Data Processing: A standard was measured in triplicate every day. This standard was a sub-sample of a 25 L volume of filtered seawater that was taken at the beginning of the cruise in the South East Atlantic Ocean. The relative standard deviation of the replicate analysis seawater sample that was analysed 36 times on different days in triplicate was 3.16%. The relative standard deviation on single days was on average 1.5%. The average concentration of Al of this standard was 3.56 nM and the deviation from this average for a given measuring day was used as a correction factor. To verify whether this correction was decreasing the inter-daily variability in the dataset, every day a sample which was collected and measured the previous measuring day, was analysed once again. The deviation between the concentrations measured on the different days decreased from 4.8% to 3.5%, indicating the data correction is beneficial. As an independent comparison, the certification samples collected on the American SAFe cruise (Johnson et al., 2007) were analysed in triplicate for Al. The resulting concentrations of Al for both SAFe Surface (S) and SAFe deep (D2) from 1000 m, agreed very nicely the community consensus value on the absolute concentrations of Mn in the SAFe samples. The dataset was scanned for obvious outliers and these have been quality flagged with the number 4. Some samples gave anomalous nutrient results for the intended depth and were assumed to have been closed at the wrong depth and quality flagged with the number 8. All other values are assumed to be correct and flagged with the number 0.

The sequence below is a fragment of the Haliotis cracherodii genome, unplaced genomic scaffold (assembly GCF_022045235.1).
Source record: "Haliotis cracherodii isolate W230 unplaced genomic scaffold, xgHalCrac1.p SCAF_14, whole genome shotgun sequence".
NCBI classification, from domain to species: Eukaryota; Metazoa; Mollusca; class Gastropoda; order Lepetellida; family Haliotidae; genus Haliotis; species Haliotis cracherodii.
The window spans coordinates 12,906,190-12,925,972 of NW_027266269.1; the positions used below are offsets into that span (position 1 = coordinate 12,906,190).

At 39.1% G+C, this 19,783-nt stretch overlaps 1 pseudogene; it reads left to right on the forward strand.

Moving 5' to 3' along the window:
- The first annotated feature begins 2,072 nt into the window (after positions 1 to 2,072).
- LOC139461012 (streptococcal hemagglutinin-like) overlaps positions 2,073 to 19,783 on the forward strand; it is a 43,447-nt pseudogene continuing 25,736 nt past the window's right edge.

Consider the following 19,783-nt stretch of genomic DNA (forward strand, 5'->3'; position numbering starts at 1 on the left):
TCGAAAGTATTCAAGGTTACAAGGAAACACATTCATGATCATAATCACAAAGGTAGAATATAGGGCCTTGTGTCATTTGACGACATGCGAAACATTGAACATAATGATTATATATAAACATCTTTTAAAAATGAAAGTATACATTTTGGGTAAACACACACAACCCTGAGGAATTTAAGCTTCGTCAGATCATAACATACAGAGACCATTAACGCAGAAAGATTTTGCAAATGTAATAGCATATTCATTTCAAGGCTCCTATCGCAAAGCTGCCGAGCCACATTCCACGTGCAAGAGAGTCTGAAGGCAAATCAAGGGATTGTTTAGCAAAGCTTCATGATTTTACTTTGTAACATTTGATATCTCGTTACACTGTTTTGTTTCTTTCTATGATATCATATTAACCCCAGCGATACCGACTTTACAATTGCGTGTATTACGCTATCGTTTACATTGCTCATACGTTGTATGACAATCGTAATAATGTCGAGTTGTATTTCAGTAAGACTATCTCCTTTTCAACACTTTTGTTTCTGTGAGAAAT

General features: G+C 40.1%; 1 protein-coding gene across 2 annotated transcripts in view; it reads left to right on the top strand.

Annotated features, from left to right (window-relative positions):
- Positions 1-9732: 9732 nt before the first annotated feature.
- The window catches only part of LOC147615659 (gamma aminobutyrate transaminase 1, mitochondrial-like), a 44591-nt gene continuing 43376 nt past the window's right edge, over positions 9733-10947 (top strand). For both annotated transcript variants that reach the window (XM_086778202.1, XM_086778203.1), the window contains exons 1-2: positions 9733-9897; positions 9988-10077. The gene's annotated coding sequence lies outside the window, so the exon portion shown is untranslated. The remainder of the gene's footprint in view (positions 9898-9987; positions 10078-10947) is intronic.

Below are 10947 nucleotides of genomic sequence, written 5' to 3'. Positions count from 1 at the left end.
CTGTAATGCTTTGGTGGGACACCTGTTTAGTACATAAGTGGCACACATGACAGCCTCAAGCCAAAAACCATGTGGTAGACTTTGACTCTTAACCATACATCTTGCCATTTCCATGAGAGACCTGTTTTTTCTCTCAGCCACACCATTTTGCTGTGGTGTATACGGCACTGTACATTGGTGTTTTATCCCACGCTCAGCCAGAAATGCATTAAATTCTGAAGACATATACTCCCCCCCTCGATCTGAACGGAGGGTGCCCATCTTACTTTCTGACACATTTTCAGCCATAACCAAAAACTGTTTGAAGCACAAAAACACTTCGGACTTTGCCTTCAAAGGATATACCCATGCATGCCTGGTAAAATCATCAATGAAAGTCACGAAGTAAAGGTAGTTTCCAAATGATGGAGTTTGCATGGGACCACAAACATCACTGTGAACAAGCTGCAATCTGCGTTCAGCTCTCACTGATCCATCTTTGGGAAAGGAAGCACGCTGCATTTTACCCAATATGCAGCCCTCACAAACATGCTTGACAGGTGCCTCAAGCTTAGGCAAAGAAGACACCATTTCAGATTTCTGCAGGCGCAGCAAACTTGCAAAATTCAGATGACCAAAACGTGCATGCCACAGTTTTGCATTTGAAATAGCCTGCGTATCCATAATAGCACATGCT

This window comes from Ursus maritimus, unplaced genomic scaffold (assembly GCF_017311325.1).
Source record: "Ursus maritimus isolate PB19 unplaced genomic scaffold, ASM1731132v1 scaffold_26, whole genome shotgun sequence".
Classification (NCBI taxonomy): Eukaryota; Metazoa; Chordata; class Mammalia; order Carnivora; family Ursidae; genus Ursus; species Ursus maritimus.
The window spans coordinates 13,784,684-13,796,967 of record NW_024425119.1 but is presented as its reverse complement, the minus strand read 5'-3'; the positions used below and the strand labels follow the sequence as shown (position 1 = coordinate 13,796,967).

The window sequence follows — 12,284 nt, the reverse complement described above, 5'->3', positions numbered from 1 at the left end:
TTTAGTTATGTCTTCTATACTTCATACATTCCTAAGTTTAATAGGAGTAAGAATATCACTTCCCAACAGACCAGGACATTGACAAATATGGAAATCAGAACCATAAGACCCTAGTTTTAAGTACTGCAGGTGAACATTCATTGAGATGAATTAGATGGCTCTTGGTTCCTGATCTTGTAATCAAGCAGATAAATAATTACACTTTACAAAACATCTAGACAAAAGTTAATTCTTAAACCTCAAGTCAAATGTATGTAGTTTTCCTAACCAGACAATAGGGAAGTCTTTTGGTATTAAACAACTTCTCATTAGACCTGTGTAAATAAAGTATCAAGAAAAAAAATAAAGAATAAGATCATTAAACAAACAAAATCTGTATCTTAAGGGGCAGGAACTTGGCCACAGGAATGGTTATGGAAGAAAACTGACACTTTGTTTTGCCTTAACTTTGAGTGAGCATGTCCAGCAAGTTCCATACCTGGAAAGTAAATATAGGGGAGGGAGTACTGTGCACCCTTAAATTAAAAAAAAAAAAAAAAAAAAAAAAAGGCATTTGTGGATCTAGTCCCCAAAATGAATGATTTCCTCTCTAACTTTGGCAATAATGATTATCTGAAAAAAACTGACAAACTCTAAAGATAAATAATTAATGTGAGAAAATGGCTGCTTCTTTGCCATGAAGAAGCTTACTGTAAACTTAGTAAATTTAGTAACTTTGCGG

Access constraints

No constraints

Use constraints

Please contact Rob Middag at NIOZ for citation details.


Projects

TitleFunding idPeriod

Publications

Middag, R., de Baar, H.J.W., et al., 2013. Fluxes of dissolved aluminum and manganese to the Weddell Sea and indications for manganese co-limitation. Limnol. Oceanogr 58 (1), 287-300